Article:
Symptoms will follow a dermatomal distribution
Cervical herniated disk
Patient will present as → a 57-year old male with right arm pain of 4 weeks duration. He reports the pain began following a tennis match and has not improved with time. He describes the pain as an aching sensation that affects his lateral forearm that improves when he abducts the shoulder. He also describes a sensation of numbness in this right thumb. The reflex exam shows he has 1+ right biceps reflexes and 2+ right triceps reflexes which are both symmetric with the left side. A sensory exam shows paresthesias in the distribution of the right thumb. Motor exam shows no evidence of radial deviation with active wrist extension. Motor exam on the right shows 5/5 deltoid, 5/5 elbow flexion with the palms facing upward, 4/5 wrist extension, and 5/5 elbow extension, and 5/5 wrist flexion.
The clinical presentation is most consistent with C6 radiculopathy. This would be caused by a paracentral cervical disc herniation at C5/6.
|Usually posterolateral at C5-C6, C6-C7
|Disk space||Nerve root||Muscle||Reflex||Sensory|
|C4-5||C5||Deltoid, supraspinatus, infraspinatus||Biceps||Lateral arm|
|C5-C6||C6||Biceps, wrist extensors||Biceps, brachioradialis||Radial forearm, thumb, index finger|
|C6-7||C7||Triceps, wrist flexors, finger extensors||Triceps||Middle finger|
|C7-T11||C8||Finger flexors||None||Fourth and fifth fingers|
|T1-2||T1||Finger abductors||None||Ulnar forearm|
Lumbar herniated disk
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Patient will present as → a 35-year-old male presents with a three-month history of low back pain and right leg pain that has failed to improve with nonoperative modalities including selective nerve root corticosteroid injections. Leg pain and paresthesias are localized to his buttock, lateral and posterior calf, and the dorsal aspect of his foot. On strength testing, he is graded a 4/5 for plantar-flexion and 4+/5 to ankle dorsiflexion. On flexion and extension radiographs there is no evidence of spondylolisthesis. Sagittal and axial T2-weighted MRI images are obtained.
The clinical presentation is consistent with a lumbar disc herniation with symptoms of a combined L5 and S1 radiculopathy
|Diagnosis of Lumbar Disk Herniation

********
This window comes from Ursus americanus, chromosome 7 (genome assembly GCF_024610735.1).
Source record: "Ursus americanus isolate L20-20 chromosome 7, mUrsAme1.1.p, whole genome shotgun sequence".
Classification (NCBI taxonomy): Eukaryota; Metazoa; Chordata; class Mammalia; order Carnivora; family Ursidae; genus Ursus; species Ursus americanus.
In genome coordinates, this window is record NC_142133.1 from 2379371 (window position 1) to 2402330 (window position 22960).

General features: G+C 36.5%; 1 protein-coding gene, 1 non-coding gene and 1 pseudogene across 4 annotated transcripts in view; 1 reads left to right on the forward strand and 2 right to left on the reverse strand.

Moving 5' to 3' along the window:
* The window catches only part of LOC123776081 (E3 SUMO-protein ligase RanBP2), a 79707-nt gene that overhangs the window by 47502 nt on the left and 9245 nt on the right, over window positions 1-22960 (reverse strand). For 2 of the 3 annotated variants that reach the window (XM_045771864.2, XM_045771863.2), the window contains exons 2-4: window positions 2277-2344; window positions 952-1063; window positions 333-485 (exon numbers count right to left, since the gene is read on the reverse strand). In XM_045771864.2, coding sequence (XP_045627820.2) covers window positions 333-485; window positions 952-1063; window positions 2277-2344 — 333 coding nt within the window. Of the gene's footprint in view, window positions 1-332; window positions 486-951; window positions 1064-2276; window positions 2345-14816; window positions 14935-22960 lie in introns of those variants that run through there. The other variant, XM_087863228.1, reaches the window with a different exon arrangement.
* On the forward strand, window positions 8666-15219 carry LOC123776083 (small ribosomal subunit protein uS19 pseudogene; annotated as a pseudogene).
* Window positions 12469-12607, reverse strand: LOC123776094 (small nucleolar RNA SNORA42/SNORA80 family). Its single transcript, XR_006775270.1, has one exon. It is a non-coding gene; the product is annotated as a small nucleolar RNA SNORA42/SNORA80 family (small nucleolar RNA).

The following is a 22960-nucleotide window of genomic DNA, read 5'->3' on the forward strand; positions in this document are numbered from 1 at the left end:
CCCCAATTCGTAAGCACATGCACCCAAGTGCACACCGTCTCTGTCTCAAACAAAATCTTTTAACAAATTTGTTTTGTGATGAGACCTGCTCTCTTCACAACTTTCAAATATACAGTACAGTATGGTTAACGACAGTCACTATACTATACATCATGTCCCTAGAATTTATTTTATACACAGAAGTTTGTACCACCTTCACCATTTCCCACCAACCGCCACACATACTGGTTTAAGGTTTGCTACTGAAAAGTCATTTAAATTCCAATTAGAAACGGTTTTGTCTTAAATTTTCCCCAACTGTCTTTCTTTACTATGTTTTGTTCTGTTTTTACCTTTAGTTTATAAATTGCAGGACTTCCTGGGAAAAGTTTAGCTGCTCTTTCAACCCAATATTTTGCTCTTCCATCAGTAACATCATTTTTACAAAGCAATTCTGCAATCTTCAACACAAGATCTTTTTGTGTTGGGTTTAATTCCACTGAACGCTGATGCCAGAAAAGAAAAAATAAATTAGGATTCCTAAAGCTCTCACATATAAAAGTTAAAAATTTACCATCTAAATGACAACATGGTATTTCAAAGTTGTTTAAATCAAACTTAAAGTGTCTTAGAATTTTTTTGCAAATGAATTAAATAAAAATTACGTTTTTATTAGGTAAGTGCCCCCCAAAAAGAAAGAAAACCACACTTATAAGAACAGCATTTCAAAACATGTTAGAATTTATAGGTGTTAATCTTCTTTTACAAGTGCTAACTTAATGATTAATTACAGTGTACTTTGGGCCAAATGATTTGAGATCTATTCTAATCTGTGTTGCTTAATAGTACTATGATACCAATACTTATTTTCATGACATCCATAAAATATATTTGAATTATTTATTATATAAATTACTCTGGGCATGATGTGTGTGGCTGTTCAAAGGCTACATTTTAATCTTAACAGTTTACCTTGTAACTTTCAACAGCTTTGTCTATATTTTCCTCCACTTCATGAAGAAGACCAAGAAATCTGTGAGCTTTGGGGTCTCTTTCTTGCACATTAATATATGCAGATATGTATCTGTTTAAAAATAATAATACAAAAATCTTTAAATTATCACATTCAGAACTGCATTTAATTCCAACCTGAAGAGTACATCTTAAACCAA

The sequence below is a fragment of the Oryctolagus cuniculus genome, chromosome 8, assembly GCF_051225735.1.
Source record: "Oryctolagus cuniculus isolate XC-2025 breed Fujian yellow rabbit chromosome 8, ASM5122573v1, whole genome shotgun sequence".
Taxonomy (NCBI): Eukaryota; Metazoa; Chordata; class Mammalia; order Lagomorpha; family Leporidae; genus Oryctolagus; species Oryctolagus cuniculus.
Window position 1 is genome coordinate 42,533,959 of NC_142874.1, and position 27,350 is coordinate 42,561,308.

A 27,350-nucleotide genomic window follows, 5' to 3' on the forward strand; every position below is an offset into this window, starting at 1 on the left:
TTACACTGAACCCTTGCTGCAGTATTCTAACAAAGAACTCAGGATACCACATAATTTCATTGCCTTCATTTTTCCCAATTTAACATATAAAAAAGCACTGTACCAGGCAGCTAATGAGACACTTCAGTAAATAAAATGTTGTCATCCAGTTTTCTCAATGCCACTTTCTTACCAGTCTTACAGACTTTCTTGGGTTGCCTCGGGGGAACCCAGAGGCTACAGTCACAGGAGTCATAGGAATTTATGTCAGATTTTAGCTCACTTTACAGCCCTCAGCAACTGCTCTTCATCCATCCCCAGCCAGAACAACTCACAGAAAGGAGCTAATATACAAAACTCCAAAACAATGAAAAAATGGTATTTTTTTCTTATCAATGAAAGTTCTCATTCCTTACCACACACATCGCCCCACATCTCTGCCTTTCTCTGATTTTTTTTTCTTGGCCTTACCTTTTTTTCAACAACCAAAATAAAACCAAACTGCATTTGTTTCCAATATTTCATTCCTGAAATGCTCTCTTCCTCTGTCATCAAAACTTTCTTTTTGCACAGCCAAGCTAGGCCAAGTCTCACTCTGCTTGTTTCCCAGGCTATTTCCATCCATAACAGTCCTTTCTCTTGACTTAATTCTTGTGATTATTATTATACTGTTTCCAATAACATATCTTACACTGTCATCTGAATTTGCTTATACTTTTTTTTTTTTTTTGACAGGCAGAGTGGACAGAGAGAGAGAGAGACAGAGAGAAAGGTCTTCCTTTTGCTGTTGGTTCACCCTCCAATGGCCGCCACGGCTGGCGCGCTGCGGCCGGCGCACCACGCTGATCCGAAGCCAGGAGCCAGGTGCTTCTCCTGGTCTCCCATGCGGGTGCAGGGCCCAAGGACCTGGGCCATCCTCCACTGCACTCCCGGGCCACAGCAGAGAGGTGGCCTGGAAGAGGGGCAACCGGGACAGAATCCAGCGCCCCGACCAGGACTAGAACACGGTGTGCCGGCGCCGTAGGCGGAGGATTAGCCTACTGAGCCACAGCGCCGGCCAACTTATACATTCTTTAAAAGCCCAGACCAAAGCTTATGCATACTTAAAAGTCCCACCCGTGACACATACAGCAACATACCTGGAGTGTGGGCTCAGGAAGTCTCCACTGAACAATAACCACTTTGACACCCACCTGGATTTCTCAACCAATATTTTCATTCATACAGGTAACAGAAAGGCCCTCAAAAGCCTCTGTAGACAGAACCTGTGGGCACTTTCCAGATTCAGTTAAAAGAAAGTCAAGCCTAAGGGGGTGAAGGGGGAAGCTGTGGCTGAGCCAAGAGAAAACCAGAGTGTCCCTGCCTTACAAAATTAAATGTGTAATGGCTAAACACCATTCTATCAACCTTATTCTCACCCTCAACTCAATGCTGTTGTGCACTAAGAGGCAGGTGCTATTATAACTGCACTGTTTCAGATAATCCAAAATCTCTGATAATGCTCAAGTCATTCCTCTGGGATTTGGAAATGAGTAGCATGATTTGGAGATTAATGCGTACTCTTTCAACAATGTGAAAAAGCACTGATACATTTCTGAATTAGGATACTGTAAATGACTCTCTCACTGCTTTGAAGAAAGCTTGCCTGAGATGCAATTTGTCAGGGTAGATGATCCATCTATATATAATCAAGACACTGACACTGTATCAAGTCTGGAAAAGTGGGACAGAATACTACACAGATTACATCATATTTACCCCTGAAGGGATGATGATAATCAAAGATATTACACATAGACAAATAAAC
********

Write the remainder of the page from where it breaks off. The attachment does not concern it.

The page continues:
Pain in a dermatomal pattern - increases with coughing, straining, bending, and sitting
Look for "red-flag" symptoms:
Lumbar radiculopathy most commonly involves either the L5 or S1 root.
Which of the following statements about lumbar disc disease is true?
Question 1 Explanation:
Lumbar disc disease usually results from posterior herniation of the nucleus pulposus that impinges on the spinal cord. The most common site is the L5-S1 interspace, which affects the first sacral nerve root. Patients typically recall a precipitating event such as lifting a heavy object. Symptoms include severe back pain that radiates to the legs and is aggravated by coughing, sneezing, or forward flexion of the trunk. The condition is the most common cause of sciatica. Examination may show decreased sensation in a dermatome pattern, weakness, decreased reflexes, and a positive straight leg-raising test. In severe cases, patients may experience bowel or bladder incontinence. Radiographs and laboratory tests are generally unnecessary, except in the few patients in whom a serious cause is suspected on the basis of a comprehensive history and physical examination. Surgical evaluation is indicated in patients with worsening neurologic deficits or intractable pain that is resistant to conservative treatment. Bed rest should not be recommended for patients with nonspecific acute low back pain. Moderate quality evidence suggests that bed rest is less effective at reducing pain and improving function at 3 to 12 weeks than advice to stay active. Prolonged bed rest can also cause adverse effects such as joint stiffness, muscle wasting, loss of bone mineral density, pressure ulcers, and venous thromboembolism (VTE). The treatment plan should be reassessed in patients who do not return to normal activity within 4 to 6 weeks. Most mild cases can be treated with the limitation of aggravating activity, anti-inflammatory agents, and muscle relaxants.